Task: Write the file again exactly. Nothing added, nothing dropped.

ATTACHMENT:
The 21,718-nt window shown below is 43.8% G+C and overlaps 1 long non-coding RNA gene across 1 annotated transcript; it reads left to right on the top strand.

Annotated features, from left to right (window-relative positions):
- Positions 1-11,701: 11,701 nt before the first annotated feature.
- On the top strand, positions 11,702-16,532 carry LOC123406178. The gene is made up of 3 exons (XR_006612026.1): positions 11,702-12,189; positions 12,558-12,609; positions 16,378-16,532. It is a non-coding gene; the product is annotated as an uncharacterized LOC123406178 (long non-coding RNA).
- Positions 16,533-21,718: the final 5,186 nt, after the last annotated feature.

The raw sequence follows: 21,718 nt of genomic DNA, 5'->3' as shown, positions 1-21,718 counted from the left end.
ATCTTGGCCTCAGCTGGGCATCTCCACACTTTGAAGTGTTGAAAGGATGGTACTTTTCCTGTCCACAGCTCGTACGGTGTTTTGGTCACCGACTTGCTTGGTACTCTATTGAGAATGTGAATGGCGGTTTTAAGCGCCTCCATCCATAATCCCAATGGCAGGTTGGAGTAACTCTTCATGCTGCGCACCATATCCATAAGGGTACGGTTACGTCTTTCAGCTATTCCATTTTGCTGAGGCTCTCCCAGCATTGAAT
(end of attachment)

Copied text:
The 21,718-nt window shown below is 43.8% G+C and overlaps 1 long non-coding RNA gene across 1 annotated transcript; it reads left to right on the top strand.

Annotated features, from left to right (window-relative positions):
- Positions 1-11,701: 11,701 nt before the first annotated feature.
- On the top strand, positions 11,702-16,532 carry LOC123406178. The gene is made up of 3 exons (XR_006612026.1): positions 11,702-12,189; positions 12,558-12,609; positions 16,378-16,532. It is a non-coding gene; the product is annotated as an uncharacterized LOC123406178 (long non-coding RNA).
- Positions 16,533-21,718: the final 5,186 nt, after the last annotated feature.

The raw sequence follows: 21,718 nt of genomic DNA, 5'->3' as shown, positions 1-21,718 counted from the left end.
ATCTTGGCCTCAGCTGGGCATCTCCACACTTTGAAGTGTTGAAAGGATGGTACTTTTCCTGTCCACAGCTCGTACGGTGTTTTGGTCACCGACTTGCTTGGTACTCTATTGAGAATGTGAATGGCGGTTTTAAGCGCCTCCATCCATAATCCCAATGGCAGGTTGGAGTAACTCTTCATGCTGCGCACCATATCCATAAGGGTACGGTTACGTCTTTCAGCTATTCCATTTTGCTGAGGCTCTCCCAGCATTGAAT